Candidates’ moves threaten to stall Iraq-spending deal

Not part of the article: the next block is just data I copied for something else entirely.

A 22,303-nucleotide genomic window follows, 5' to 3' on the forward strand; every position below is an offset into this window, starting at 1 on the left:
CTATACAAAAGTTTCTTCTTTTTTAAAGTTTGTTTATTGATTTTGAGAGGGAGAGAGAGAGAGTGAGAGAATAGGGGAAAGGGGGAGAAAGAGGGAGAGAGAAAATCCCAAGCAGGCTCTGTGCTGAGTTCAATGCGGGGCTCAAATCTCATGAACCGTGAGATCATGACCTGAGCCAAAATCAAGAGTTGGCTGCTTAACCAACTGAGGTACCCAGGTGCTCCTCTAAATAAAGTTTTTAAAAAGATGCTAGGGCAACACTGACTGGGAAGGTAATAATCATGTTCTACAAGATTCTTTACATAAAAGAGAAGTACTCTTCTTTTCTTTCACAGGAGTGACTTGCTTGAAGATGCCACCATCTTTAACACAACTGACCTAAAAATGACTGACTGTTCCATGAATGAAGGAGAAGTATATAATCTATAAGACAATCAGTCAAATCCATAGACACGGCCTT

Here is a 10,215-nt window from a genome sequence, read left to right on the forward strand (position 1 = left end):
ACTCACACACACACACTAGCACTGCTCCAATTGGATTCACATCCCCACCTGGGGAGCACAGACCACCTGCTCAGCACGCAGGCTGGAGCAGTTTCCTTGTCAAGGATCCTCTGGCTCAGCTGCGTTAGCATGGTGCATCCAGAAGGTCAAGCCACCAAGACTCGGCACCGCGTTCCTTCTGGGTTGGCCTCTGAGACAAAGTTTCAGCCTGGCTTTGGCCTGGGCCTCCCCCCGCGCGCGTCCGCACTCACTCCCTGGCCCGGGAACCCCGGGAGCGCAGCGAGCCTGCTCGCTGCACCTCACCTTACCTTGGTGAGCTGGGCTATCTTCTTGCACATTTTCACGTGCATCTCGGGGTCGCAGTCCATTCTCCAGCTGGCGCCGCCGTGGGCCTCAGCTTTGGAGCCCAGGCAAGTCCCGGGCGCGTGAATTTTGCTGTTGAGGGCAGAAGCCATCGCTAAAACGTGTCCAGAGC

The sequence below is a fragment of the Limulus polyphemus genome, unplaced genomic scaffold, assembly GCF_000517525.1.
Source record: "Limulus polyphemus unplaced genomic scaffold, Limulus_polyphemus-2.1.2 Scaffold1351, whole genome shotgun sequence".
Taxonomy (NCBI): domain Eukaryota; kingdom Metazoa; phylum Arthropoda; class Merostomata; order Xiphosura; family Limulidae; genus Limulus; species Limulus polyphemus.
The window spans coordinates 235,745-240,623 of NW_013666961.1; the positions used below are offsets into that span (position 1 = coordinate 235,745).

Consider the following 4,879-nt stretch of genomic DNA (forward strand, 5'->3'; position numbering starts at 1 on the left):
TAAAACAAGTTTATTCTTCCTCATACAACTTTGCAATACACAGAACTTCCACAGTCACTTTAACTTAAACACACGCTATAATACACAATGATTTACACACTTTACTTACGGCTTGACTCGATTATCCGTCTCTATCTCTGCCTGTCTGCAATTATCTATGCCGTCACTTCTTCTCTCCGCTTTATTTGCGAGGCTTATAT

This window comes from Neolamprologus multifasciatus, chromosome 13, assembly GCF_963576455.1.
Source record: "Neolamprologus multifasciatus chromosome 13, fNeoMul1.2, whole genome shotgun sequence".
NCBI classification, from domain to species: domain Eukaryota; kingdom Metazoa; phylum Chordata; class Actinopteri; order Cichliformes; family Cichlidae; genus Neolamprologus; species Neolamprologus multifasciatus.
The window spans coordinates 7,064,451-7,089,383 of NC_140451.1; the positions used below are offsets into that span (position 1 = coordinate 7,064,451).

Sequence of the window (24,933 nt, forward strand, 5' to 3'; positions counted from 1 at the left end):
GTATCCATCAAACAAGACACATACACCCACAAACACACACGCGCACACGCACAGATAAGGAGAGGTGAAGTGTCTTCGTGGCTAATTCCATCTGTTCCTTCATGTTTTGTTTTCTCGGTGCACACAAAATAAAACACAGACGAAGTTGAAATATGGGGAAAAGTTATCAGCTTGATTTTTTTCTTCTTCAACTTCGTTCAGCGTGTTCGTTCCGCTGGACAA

first_imgSen. Joseph R. Biden of Delaware said that he had proposed in January the idea of repealing the authority for the war resolution. Sen. Christopher J. Dodd of Connecticut praised the idea, but said that it would not change the president’s Iraq policy. And Sen. Barack Obama of Illinois said October was too late to begin bringing troops home. The flurry of exchanges among presidential candidates, according to interviews with lawmakers in both parties, is obscuring efforts to reach a substantive legislative compromise on Capitol Hill. “The presidential debate is a complicating factor,” said Sen. Evan Bayh, D-Ind., who is working with Sen. Olympia J. Snowe, R-Maine, to build a consensus to change Iraq strategy. “The whole thing is so polarized. There is a canyon separating the bases of both parties.” Of the burst of Iraq pronouncements by presidential candidates, Sen. Jon Kyl of Arizona, chairman of the Republican conference, said: “It is poison in the middle of a war, when the issue is funding the troops.” In Congress, days after the president vetoed the Iraq spending bill, the Senate and the House were heading down different paths in producing new legislation to pay for military operations in Iraq and Afghanistan. WASHINGTON – The aggressive attempts by Democratic presidential hopefuls to shape the war debate are threatening to complicate congressional efforts to reach a deal on the Iraq spending bill, as the candidates’ calls for accelerating an end to the conflict compete with efforts by legislative leaders to extend funding for the war. The proposal by Sen. Hillary Rodham Clinton to repeal President George W. Bush’s war authorization in October touched off a furious tussle on Friday among Democrats hoping to gain an upper hand with voters who oppose the war. It prompted other candidates to seek an even swifter end to the conflict, which is what some congressional leaders had been trying to avoid as war-spending negotiations with the White House intensify. John Edwards, the former North Carolina senator, said the plan was “a good statement to make,” but said Congress should use the power of the purse to end the war. He compared the proposal to the 1971 congressional action that repealed the resolution authorizing the Vietnam War, but noted: “The war went on for another three years.” Bill Richardson, the governor of New Mexico, said he proposed a similar measure three months ago. In an interview Friday, Richardson said the plan by Clinton of New York and Sen. Robert C. Byrd, D-W.Va., “only goes halfway,” because it would leave too many residual American forces in Iraq. As soon as next week, Democratic officials said, the House could consider a measure that would essentially provide $30 billion – or three months of funding for combat operations – and call for the president to report in midsummer on progress being made by the Iraqi government. Congress would then vote again on providing the remainder of the money sought by the administration. In the Senate, Democrats have opened negotiations with the administration in an effort to craft a measure that Bush would accept. The fact that the House and Senate are taking different approaches means another round of congressional negotiations must occur before a bill could be sent to the White House.160Want local news?Sign up for the Localist and stay informed Something went wrong. Please try again.subscribeCongratulations! You’re all set!last_img read more